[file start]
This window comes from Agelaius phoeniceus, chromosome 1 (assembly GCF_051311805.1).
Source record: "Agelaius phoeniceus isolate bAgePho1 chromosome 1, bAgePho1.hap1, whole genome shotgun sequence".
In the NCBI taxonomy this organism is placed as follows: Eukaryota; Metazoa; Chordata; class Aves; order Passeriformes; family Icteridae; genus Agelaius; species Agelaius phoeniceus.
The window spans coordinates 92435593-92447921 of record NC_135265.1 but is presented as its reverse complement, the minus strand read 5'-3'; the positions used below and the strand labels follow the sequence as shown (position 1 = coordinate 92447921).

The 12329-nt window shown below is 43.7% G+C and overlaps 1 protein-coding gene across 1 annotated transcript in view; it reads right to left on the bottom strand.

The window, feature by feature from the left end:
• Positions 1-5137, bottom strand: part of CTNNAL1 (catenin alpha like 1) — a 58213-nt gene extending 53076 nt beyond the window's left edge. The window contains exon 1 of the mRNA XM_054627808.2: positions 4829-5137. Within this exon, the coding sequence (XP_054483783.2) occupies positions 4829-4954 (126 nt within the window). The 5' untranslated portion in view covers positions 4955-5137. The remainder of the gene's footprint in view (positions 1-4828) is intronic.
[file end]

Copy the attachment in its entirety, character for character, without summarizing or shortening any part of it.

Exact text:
This window comes from Agelaius phoeniceus, chromosome 1 (assembly GCF_051311805.1).
Source record: "Agelaius phoeniceus isolate bAgePho1 chromosome 1, bAgePho1.hap1, whole genome shotgun sequence".
In the NCBI taxonomy this organism is placed as follows: Eukaryota; Metazoa; Chordata; class Aves; order Passeriformes; family Icteridae; genus Agelaius; species Agelaius phoeniceus.
The window spans coordinates 92435593-92447921 of record NC_135265.1 but is presented as its reverse complement, the minus strand read 5'-3'; the positions used below and the strand labels follow the sequence as shown (position 1 = coordinate 92447921).

The 12329-nt window shown below is 43.7% G+C and overlaps 1 protein-coding gene across 1 annotated transcript in view; it reads right to left on the bottom strand.

The window, feature by feature from the left end:
• Positions 1-5137, bottom strand: part of CTNNAL1 (catenin alpha like 1) — a 58213-nt gene extending 53076 nt beyond the window's left edge. The window contains exon 1 of the mRNA XM_054627808.2: positions 4829-5137. Within this exon, the coding sequence (XP_054483783.2) occupies positions 4829-4954 (126 nt within the window). The 5' untranslated portion in view covers positions 4955-5137. The remainder of the gene's footprint in view (positions 1-4828) is intronic.